That evening, we had planned to go back in and weld some some code light boxes destined for 03 901, but instead extracted the broken tank from 14 901 by torchlight, welded it back together with additional strengthening, and put it back on the loco. Part way through the machine shop lights circuit breaker tripped and wouldn't reset, so much of the welding had to be done by torchlight too! But at the end of the evening, 14 901 was running, ready for the next day's service.
First thing Saturday morning it was down to Darley, for we had a half-day lined up with Rob to carry on with blockwork. In theory this would be the four of us, at least for the first hour until I had to go off and change into my train driver's outfit and man 14 901, but in practice Steph needed to do a bit of shopping and Andrew was still in bed, so Rob and me made a start at 08.30, Steph arrived by nine and Andrew got down there – later.
Back at Rowsley, I pulled out a couple of adjustable spanners and checked the exhaust pipe off the turbo was tight as it seemed to have developed some additional movement, then chucked the spanners on the cab floor and started up to go round and into traffic. Roy had reported that the tacho was behaving oddly on Wednesday, and sure enough it has started reading 150-200rpm low across the range. Must check the connections are all clean and tight.
With it being November, there are now only 4 return trips not five, and with 6 coaches on 14 901 is in the platform (or just about) both at Rowsley and Matlock which enables more interaction with the passengers. We had just got down to Matlock on the second trip, Roy had left the cab to collect the token from the other end, I turned round and realised in a sickening moment that the Alternator warning light was on. It had not been when we'd left Rowsley. I opened up a rear casing door and there was the belt, swaying to and from as it rode on the propshaft that extended beyond to drive the exhauster. Thank heavens for those spanners! I shut the engine down, slackened the alternator adjustment and got the belt back on.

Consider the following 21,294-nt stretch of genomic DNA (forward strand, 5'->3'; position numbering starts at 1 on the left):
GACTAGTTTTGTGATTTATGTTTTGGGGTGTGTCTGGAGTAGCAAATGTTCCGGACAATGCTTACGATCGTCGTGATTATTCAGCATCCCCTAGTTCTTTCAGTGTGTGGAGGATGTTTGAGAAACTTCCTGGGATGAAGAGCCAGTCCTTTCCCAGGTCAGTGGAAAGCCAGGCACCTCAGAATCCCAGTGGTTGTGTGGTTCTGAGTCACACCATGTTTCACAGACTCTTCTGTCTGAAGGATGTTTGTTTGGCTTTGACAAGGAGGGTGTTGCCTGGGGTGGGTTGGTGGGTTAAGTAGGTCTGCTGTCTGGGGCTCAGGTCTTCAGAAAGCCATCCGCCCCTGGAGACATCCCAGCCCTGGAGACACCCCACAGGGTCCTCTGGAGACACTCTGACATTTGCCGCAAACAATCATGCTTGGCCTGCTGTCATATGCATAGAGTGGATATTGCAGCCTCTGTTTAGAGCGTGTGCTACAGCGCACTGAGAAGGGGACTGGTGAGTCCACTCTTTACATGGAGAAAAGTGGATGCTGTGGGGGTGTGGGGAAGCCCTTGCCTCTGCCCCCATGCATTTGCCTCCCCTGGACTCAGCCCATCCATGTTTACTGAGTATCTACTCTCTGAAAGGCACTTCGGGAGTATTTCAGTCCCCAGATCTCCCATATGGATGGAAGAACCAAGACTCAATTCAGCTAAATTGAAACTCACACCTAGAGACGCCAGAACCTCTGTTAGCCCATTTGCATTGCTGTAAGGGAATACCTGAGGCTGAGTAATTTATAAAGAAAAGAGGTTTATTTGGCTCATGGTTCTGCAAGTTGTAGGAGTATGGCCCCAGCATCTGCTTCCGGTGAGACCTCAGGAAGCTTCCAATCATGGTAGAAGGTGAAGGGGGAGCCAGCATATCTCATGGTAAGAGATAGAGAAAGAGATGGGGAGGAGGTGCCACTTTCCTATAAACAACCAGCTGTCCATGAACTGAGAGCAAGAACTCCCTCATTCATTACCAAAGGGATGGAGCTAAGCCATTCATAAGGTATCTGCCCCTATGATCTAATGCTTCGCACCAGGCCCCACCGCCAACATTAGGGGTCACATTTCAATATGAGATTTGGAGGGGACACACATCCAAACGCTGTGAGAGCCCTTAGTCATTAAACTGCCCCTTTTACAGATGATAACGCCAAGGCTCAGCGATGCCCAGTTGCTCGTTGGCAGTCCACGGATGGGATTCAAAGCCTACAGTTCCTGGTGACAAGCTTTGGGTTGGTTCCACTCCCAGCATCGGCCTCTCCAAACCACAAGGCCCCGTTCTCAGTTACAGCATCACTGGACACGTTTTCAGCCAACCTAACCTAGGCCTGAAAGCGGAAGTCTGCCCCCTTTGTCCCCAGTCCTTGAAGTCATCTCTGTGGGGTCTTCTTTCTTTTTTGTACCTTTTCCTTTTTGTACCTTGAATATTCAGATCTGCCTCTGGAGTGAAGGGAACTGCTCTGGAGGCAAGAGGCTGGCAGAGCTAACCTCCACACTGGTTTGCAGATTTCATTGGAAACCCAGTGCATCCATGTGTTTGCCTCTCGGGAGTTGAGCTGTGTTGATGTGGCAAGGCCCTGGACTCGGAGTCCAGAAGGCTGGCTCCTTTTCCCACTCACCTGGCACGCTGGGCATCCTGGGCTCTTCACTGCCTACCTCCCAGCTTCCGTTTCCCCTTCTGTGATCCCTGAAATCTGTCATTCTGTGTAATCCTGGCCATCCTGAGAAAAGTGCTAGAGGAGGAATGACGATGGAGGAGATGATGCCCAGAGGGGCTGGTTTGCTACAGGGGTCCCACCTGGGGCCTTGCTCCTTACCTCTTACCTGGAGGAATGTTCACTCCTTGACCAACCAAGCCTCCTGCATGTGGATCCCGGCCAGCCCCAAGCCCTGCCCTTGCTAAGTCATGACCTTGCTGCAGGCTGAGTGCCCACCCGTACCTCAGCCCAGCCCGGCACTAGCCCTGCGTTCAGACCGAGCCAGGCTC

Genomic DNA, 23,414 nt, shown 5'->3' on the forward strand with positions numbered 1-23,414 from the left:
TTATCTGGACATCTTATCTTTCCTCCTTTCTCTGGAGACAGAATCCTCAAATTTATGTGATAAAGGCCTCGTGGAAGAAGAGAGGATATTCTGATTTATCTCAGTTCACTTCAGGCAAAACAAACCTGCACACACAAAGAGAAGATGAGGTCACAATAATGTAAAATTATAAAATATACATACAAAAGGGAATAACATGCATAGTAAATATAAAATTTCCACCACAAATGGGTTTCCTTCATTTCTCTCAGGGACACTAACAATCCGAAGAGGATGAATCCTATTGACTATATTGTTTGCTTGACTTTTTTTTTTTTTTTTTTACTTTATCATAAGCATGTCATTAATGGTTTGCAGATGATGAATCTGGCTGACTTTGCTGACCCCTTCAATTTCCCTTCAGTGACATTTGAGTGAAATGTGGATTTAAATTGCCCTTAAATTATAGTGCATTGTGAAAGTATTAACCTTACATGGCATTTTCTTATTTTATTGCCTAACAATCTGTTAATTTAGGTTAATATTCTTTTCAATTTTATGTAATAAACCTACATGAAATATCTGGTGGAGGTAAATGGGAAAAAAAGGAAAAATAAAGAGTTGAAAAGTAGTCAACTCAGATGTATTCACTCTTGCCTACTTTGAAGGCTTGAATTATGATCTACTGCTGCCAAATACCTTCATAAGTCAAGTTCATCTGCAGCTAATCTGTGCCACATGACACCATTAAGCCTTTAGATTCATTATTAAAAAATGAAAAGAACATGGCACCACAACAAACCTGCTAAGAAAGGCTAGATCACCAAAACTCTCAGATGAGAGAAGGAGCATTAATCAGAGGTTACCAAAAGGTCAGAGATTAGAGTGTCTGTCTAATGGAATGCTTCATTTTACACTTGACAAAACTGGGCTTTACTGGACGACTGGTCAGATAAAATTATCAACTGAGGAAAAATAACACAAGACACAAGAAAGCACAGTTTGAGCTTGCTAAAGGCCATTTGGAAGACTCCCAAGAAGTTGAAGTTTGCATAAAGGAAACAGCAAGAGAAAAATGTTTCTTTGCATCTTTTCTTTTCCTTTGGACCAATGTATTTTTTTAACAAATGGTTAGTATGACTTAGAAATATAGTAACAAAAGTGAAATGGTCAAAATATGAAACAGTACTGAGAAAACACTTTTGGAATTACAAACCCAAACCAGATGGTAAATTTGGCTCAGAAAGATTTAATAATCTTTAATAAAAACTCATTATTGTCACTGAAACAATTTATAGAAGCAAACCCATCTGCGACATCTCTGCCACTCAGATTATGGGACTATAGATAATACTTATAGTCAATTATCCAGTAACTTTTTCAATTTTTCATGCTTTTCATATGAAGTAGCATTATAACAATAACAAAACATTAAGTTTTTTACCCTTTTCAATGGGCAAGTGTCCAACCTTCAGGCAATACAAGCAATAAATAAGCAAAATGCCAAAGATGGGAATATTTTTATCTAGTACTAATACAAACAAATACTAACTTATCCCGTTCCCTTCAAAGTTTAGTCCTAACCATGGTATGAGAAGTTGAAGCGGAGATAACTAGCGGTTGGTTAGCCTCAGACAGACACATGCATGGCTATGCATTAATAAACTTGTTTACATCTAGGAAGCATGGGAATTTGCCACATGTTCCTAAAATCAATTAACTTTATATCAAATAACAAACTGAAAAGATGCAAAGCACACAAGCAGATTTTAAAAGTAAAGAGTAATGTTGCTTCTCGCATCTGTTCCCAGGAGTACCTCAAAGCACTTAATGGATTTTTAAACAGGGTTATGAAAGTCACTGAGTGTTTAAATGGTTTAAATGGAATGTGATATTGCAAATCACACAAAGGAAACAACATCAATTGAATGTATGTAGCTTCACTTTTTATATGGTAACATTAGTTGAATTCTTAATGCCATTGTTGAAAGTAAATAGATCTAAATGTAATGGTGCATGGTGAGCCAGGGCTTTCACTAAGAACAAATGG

Now of course is the time I did not want passenger interaction, but was the time I was suddenly surrounded by onlookers who wanted to know what horsepower it was, how many cylinders the engine had, etc.. I endeavoured to multi-task, closing casing doors, returning spanners to the cab, starting the engine back up, and, wondering whether they thought that I had been working on “the engine” in the rear casing section, opening the casing doors to reveal the Rolls-Royce in the front section and all the while trying to answer their questions as though clambering about inside the casing section with adjustable spanners was entirely routine.
If it had been a full day at Darley, I am sure the blockwork would now be finished, but Saturday was the day of the Peak Rail Association annual general meeting, and Steph, Rob and Andrew were all attending. I would have had I not been driving the 14. This time last week, I had been approached about standing for the Board of the PRA ( and for those not familiar, the PRA is the supporting group, whereas the actual owner/operator of the railway is Peak Rail plc). And after much reflection, I had agreed. In the end it took Steph and Andrew to nominate and second me, and Steph to read out a statement on my behalf as to why I might be thought to bring value to the team. I got voted on with no dissent.
So the blockwork will take a little bit more time to finish, and after the 14 had been stabled, Andrew joined me and we started to weld up the code light boxes we had planned to do the previous evening, having dragged a workbench into the main part of the shed, where the lights still worked.
Today down at Darley, Rob and a p/way gang continued work on the turnout, shovel-packing and such, while Andrew and I were up at Rowsley, finishing welding the code light boxes and carrying out some other work.
Next week Andrew decrees we are allocating Saturday to Scunthorpe – so maybe that water pump will get changed and the tacho made to function.